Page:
I make no bones about the fact that at gut level, my sympathies lie with the Alba Party’s perspective. My inclination is towards anything that puts Scotland’s cause front and centre. But I’m also a realist. The notion of a supermajority and what it implied for the cause of restoring Scotland’s independence was always pure fantasy. But it was a devilishly appealing fantasy. One very easy to get caught up in. It is for this reason that I regard the scepticism that others see as cynicism and the realism that is denounced as negativity as blessings. However intoxicating the fantasy, my feet remain firmly fixed to the ground with nails of pragmatism.
Had the Alba Party enjoyed anything like the electoral success its more avid supporters were predicting then the Govian would not now be shaking the stick of electoral arithmetic to justify the British state’s denial of democracy. He would have been wielding the sword of a ‘broken’ electoral system incapable of delivering any kind of mandate and in need of immediate ‘reform’. That would have been the price of misconceiving the problem.
While my hormones bid me join with Alba’s ‘kick out the Unionists’ chorus, my neurons tell me that the British parties got it right. Aye. You read that right. The British Nationalists had the right idea about the election. Once again the Yes movement can learn from its opponents – albeit very much too late. In conceiving of the election as being all about the Union, the British Parties got it spot on. Had the Yes movement mirrored that conception then the outcome could have been very different. As they saw it as being all about saving the Union we should have treated it as being all about ending the Union. That should have been the overarching principle guiding all thinking about the election a year and more in advance.
Ideally, it should have informed the thinking of the SNP leadership. Unfortunately, that was never likely. The SNP under Sturgeon was never going to prioritise the constitutional issue over partisan – and personal? – interests. Largely because the party under Sturgeon long since ceased to differentiate between the two. The guiding theory is that what’s good for the party is good for the cause of restoring Scotland’s independence. We have nearly seven year’s worth of evidence to the contrary.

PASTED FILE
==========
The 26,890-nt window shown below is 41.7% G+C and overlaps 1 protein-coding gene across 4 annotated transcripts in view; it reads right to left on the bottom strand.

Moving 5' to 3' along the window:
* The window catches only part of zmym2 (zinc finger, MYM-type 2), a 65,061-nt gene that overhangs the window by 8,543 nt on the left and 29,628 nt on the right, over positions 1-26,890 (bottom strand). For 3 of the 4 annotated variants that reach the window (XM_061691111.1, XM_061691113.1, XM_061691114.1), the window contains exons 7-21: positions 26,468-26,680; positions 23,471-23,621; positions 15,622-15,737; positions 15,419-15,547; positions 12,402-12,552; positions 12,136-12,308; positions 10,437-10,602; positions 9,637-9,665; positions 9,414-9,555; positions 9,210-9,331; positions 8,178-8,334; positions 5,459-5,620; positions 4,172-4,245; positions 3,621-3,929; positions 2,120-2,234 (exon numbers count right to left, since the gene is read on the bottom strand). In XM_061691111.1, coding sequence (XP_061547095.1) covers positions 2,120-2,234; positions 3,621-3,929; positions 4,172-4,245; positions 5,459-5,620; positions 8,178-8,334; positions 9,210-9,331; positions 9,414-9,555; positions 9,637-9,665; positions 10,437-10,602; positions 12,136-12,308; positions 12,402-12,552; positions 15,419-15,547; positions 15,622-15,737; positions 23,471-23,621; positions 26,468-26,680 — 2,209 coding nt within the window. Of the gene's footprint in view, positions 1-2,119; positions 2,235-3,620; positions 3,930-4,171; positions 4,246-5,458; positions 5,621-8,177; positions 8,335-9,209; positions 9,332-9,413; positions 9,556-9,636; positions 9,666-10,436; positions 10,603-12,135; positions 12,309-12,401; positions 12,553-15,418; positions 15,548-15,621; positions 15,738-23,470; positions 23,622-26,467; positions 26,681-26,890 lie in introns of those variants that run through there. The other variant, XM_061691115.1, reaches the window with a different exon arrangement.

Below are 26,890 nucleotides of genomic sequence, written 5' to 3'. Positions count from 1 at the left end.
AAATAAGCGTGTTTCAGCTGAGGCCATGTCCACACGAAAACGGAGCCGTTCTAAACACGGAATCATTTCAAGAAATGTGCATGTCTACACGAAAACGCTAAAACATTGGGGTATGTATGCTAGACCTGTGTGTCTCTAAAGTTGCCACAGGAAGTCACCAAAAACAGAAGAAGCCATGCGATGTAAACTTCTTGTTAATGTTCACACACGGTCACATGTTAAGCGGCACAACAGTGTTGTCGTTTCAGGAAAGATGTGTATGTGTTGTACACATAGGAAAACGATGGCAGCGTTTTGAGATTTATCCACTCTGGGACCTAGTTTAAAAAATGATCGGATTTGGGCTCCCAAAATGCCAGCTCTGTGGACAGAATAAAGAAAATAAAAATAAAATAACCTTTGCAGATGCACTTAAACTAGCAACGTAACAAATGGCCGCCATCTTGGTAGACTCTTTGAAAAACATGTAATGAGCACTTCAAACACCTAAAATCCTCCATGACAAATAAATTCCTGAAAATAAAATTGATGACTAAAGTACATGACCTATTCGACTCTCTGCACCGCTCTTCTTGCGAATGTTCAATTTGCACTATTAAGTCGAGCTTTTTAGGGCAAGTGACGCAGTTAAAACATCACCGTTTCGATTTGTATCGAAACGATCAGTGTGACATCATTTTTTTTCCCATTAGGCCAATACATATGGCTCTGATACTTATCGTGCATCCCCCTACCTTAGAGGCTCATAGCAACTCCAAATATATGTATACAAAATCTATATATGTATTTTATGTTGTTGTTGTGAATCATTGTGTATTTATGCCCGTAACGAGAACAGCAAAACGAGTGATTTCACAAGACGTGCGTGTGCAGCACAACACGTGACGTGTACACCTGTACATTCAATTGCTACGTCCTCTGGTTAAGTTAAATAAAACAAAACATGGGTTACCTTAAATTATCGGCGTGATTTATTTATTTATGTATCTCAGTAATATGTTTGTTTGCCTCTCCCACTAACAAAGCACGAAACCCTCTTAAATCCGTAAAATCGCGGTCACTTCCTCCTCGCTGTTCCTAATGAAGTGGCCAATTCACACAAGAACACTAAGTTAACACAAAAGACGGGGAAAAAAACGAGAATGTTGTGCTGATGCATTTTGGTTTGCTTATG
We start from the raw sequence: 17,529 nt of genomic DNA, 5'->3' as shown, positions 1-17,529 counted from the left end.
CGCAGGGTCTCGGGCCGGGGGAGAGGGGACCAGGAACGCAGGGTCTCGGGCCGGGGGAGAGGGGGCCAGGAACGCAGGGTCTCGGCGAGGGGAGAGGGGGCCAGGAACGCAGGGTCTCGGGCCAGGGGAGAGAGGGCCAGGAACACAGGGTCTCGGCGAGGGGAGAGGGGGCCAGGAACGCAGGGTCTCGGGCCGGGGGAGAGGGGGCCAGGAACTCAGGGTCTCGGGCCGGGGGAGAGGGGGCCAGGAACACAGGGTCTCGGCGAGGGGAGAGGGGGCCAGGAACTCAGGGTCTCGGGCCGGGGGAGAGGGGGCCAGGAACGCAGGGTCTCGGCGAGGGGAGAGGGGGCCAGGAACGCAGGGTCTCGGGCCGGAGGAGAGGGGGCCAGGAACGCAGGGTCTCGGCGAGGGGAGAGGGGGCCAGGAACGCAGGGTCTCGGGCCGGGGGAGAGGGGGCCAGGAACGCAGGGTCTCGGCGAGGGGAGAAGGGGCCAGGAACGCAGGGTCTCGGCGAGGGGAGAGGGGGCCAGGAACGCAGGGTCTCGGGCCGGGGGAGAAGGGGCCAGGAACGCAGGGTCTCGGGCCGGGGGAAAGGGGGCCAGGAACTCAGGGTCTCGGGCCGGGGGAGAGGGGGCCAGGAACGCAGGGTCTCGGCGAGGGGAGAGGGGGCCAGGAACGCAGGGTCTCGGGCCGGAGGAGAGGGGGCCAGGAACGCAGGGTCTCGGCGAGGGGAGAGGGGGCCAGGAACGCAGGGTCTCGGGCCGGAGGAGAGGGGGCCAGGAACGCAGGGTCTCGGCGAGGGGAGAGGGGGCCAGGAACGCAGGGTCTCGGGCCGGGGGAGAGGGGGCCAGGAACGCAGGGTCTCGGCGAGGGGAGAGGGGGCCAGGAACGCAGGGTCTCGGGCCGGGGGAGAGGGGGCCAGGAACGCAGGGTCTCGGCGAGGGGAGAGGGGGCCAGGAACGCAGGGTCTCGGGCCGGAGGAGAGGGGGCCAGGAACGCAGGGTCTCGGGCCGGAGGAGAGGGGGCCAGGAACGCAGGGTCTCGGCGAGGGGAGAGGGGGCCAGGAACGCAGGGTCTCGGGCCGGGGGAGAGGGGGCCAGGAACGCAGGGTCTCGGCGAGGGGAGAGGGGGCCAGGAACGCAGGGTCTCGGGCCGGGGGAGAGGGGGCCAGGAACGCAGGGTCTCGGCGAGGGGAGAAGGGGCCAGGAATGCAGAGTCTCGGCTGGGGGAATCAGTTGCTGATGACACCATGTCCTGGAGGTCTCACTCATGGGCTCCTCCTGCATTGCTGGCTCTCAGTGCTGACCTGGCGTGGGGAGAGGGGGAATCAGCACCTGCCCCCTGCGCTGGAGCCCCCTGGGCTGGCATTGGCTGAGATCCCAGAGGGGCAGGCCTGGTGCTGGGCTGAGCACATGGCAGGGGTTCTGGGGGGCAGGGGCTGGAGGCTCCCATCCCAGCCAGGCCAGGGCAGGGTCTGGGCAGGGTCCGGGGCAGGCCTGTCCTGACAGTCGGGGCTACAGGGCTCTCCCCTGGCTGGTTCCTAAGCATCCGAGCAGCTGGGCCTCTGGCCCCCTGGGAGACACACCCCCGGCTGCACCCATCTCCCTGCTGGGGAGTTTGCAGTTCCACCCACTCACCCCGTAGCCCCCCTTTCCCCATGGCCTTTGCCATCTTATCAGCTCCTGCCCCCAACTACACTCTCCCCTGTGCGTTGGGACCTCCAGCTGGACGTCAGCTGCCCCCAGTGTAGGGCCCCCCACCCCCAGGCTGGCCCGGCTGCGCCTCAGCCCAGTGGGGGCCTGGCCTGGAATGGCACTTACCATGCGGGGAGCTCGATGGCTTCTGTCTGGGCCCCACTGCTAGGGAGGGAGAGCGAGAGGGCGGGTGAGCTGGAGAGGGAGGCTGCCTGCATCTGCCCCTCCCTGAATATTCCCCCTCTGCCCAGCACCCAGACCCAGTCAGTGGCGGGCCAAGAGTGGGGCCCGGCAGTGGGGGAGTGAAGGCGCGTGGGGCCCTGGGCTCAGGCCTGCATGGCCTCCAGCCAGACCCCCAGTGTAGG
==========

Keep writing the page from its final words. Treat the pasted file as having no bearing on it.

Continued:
How different might things have been, however, if the Yes movement had coalesced around the idea of the election being all about the Union. Would this have been sufficient to force Sturgeon’s hand? We’ll never know. But it certainly might have been. Especially if the pandemic hadn’t intervened to the considerable if entirely coincidental benefit of the clique of crazies now running the party. We can only speculate. What is remarkable is that such a large part of the Yes movement found it so easy to believe in the magical solution offered by Alba and so impossible to believe in their own power to effect change by normal political means.
My expectation of the election could hardly have been lower. But even the anti-climax has proved to be a huge disappointment. I had allowed some small part of myself to hope – I will not say believe – that the outcome would give the Yes movement pause for thought. I see little evidence of this. Instead, I see grotesquely misplaced triumphalism from the SNP, gloating smugness from the British parties and corrosively bitter recriminations from Alba. All of them credit themselves with anything that can be spun as success while finding easy scapegoats and villains to blame for failures that cannot be denied.
For my part, I blame everybody. As I see it, Scotland has been failed by politicians and political activists alike. I do not exclude myself. I look back at the last year and see my failure to push the #ManifestoForIndependence idea as well as I might. I suspect every single one of us in the Yes movement can do likewise. We can all look back on our own contribution to Scotland’s cause and, if we do so honestly, we will see where we were inadequate or just plain wrong. I suggest that this might be a better use of our personal resources than participating in the ugly squabbles among Yes activists currently festering on social media.
I want to leave the last word to my friend Neil Mackay, who will be known to most for the massive contribution he has made to Scotland’s cause through All Under One Banner and Now Scotland. I here reproduce verbatim a statement issued by Neil yesterday (Sunday 9 May). The guy makes a lot of sense.
The last four and a bit months have been dominated by the Parliamentary inquiry process then the Holyrood election. These two developments happened back to back, with the Yes movement going from ‘civil war’ to the natural divisiveness of an election campaign.
Now that is over. Now we have a SNP Govt which has promised to deliver a Referendum in the next Parliamentary term, and it’s the task of the movement to push for this to happen as a matter of urgency, with Independence for Recovery being absolutely critical.
l, like everyone else, have my own views about what went wrong and what went well, and it’s vital that such discourse is not suppressed as time goes on. However, if the movement is to be successful we must move beyond most of the arguments which have dominated the year so far.
The Parliament is at the command of the people at all times, not just once every five years. The people have ultimate authority every single day. Now is the time to realise this and for the Yes movement to recalibrate and refocus towards powerful mass mobilisations and peaceful civil disobedience to push the Scottish Govt to call IndyRef2 and make Scotland ungovernable for the UK Govt.
As such, from this moment, I will clear my side of the road and stop participating in and perpetuating many of the arguments that have come to dominate our movement. It’s time to draw a line and move forward if we are to succeed in restoring independence and breaking up the British state.
If you find these articles interesting please consider a small donation to help support this site and my other activities on behalf of Scotland’s independence movement.